Normal Is Overrated

Musings and meanderings on the autistic spectrum

July 2, 2007

The stress of seeming ‘normal’

I’ll admit it: in a typical social encounter, I probably don’t seem that unusual. Perhaps a bit quirky, but lots of people are a bit quirky. But what this slightly quirky appearance belies is just how much effort is involved in keeping it up.

I liken it to the so-called ‘spoon theory’ described by Christine Miserandino in this post at But You Don’t Look Sick. Although the situation described by the author is not identical to that which I experience— Miserandino has lupus, not an autism spectrum disorder— the general idea of having a limited amount of energy to use in one’s everyday life nonetheless mirrors my situation quite nicely.

Simply put, a good number of tasks which are effortless for most people take a good deal of exertion for me to accomplish.

What sorts of simple tasks, you ask?

I already touched on a few of these in my post on auditory processing last month. For most people, it’d be a cinch to carry on a conversation in a crowded restaurant or to make a phone call to someone new. For me, it’s extremely exhausting. In fact, listening to speech in general can be quite exhausting, though not as heavily so as the extreme situations mentioned above. After a day of listening to lectures, for instance, I don’t want to come home only to have to deal with a phone call; by that point, I barely have enough energy left to make much sense of the call, and just want to collapse in a quiet room.

My issues with driving are also exacerbated by a lack of energy. In this case, it takes a good deal of effort to make sense of the cluttered visual environment around me, in both identifying the objects in the environment themselves and determining how they are positioned in space. The longer I spend behind the wheel, the more mistakes I start to make out of mere exhaustion. It’s hardly unique to driving, though; a particularly busy visual field will exhaust me even as a passenger or as a pedestrian. Grocery stores, what with their intentionally busy design and bright fluorescent lights, tend to get me overloaded more quickly than, say, a low-key coffee shop; Wal-Mart is even worse in that respect, as it’s not only visually noisy but aurally so as well.

Oh, and let’s not forget all the little social niceties, most of which are completely alien to my Aspie brain, thus requiring further expense of energy to emulate. The worst of these by far is maintaining eye contact: not only do I have to consciously remember to do so, I have to force myself to do so against my instincts, as eye contact is in many cases quite uncomfortable and overloading for me. (Amanda Baggs’ “EYEBALLS EYEBALLS EYEBALLS” post sums that feeling up rather well… totally resonated with me when I first read it.) Oh, and the social cues that I have to consciously watch out for make phone calls doubly exhausting: there’s not only making sense of what I’m hearing, but also keeping the conversation flowing!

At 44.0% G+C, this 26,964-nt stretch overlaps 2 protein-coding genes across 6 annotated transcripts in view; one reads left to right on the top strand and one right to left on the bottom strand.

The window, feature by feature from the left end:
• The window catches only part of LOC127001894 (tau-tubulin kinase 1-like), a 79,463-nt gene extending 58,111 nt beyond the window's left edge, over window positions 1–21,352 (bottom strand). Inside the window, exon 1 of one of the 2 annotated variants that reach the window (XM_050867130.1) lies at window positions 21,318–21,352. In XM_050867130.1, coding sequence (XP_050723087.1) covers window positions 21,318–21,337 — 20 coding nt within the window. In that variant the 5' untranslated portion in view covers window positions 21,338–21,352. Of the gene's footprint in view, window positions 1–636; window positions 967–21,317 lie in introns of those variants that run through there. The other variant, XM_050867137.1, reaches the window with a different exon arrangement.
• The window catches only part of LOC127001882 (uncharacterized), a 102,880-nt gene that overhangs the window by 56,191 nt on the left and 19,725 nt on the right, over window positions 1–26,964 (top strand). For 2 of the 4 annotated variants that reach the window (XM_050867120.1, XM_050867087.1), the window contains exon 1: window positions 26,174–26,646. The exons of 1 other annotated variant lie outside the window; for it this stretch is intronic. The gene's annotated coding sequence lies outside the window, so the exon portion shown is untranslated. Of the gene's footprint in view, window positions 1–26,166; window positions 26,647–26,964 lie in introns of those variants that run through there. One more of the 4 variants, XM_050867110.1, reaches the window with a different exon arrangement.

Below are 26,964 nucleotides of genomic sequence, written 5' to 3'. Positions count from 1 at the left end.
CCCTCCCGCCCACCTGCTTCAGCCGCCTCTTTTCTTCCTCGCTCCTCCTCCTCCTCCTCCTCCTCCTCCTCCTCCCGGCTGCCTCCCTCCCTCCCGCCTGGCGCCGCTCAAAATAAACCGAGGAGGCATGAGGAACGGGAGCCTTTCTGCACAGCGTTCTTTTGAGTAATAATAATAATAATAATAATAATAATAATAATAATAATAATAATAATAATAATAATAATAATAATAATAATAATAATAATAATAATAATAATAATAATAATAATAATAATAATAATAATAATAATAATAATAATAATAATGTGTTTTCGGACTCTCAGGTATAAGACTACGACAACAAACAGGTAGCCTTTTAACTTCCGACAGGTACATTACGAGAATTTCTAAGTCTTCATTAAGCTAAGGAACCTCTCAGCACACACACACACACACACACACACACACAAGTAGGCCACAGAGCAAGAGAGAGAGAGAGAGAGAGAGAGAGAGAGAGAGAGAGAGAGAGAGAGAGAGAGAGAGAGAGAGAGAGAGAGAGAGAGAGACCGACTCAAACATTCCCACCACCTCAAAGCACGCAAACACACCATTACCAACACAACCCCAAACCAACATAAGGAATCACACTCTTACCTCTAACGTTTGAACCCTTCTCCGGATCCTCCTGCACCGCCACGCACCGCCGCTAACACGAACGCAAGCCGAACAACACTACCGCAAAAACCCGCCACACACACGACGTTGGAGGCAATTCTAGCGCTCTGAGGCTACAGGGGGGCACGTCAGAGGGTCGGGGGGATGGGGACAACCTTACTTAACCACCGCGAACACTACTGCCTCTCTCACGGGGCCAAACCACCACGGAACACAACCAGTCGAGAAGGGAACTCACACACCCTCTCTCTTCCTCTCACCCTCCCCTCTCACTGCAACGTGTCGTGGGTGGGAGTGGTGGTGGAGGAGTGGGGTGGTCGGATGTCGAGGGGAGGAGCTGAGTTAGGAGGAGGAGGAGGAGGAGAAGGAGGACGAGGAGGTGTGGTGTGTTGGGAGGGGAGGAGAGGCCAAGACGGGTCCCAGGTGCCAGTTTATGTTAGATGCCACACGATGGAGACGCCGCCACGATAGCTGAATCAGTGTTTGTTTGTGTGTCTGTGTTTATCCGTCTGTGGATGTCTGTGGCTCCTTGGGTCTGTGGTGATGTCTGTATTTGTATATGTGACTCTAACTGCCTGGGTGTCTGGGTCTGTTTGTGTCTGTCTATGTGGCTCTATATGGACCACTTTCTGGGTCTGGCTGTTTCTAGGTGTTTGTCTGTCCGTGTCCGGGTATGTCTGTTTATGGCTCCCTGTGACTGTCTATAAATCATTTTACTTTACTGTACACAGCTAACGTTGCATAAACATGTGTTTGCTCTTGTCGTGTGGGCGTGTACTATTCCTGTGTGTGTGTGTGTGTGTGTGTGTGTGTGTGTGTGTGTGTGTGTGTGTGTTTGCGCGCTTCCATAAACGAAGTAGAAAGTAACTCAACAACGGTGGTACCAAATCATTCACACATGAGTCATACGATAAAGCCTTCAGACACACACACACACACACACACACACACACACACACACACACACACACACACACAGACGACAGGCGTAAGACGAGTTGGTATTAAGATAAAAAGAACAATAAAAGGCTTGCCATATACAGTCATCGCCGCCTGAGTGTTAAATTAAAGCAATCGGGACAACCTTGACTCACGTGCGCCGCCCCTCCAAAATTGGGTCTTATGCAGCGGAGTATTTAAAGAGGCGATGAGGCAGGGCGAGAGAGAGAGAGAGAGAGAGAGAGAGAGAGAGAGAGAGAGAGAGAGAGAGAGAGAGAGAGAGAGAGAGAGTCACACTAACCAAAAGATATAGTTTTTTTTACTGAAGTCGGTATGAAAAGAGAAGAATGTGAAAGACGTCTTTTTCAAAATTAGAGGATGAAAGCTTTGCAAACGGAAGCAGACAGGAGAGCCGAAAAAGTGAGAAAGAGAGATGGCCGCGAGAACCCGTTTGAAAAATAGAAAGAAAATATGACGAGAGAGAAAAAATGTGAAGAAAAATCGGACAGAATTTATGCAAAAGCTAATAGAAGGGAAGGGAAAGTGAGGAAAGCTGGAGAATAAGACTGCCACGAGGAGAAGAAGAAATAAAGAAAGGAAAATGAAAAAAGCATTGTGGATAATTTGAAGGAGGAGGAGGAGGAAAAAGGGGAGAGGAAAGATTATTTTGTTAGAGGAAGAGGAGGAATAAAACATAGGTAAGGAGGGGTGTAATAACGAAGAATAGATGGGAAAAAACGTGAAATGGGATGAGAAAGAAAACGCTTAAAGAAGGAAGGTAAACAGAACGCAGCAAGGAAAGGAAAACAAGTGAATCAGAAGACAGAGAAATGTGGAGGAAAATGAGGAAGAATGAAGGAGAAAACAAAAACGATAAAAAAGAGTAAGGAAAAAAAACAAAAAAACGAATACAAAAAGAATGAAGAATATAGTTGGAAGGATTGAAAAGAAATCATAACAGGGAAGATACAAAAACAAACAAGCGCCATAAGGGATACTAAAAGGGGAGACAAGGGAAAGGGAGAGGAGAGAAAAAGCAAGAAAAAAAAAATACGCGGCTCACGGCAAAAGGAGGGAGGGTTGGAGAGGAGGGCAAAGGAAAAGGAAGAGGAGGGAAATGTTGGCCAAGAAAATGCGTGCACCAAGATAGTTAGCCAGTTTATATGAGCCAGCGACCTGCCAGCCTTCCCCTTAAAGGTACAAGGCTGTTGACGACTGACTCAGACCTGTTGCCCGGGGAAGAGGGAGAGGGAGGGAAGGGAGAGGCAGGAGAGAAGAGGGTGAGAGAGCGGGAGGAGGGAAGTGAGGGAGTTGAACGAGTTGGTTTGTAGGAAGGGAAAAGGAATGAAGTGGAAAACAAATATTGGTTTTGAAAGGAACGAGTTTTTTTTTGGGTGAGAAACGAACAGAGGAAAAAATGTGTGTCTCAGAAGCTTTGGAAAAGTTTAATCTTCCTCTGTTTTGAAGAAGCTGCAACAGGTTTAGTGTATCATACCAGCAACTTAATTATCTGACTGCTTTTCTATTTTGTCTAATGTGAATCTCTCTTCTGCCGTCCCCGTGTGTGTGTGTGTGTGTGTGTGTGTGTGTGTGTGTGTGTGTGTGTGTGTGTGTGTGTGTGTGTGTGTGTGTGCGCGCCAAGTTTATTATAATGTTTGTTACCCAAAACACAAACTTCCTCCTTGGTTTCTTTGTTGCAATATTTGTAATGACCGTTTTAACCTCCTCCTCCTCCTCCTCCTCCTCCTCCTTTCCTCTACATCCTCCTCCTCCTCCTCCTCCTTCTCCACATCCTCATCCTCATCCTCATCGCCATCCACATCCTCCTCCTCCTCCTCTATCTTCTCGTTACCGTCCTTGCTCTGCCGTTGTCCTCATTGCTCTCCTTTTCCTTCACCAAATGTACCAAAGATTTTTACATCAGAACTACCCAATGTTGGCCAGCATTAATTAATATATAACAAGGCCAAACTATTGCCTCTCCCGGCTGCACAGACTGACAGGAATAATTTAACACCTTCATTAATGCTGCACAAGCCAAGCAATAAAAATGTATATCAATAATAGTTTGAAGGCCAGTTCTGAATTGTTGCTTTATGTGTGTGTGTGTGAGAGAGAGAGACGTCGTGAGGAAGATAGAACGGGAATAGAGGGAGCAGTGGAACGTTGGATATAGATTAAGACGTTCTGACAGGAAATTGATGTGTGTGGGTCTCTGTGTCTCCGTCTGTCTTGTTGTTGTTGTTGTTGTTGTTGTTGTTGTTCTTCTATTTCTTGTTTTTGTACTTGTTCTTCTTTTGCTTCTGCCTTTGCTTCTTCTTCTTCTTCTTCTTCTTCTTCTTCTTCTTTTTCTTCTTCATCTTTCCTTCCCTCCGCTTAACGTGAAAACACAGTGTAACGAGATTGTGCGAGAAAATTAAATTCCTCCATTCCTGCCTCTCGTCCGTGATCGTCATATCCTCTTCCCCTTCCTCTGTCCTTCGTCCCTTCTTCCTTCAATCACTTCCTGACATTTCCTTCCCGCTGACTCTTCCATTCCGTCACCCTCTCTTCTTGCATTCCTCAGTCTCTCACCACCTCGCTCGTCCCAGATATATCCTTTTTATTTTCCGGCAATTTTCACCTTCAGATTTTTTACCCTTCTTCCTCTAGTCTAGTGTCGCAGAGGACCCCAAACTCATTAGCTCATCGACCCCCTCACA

The worst part of this whole situation, by far, is that the required energy for all these tasks is all in a single mass, so to speak; thus, every one of these factors influences how much energy I have left to expend on the others. It’s not as if I have a pile of spoons for visual processing, knives for auditory processing and forks for social skills. So after a long day of classes, I’ll probably need rest before I decide to go grocery shopping at a visually overwhelming grocery store. After a particularly stressful day in general, I might not be very sociable until I get the chance to settle down, because it takes so much effort to socialize. And after a long, involved phone call, I might need to rest for a bit before doing, well, anything else.

And now that I’ve thought about it, I think there’s a correlation between this loss of energy and the state of overload I described in my post on that subject. It makes sense: the less energy I have to process what’s going on around me, the less I manage to process. And it would explain why, when I’m feeling particularly overloaded, I also tend to feel less sociable.

Filed under: General — codeman38 @ 8:55 pm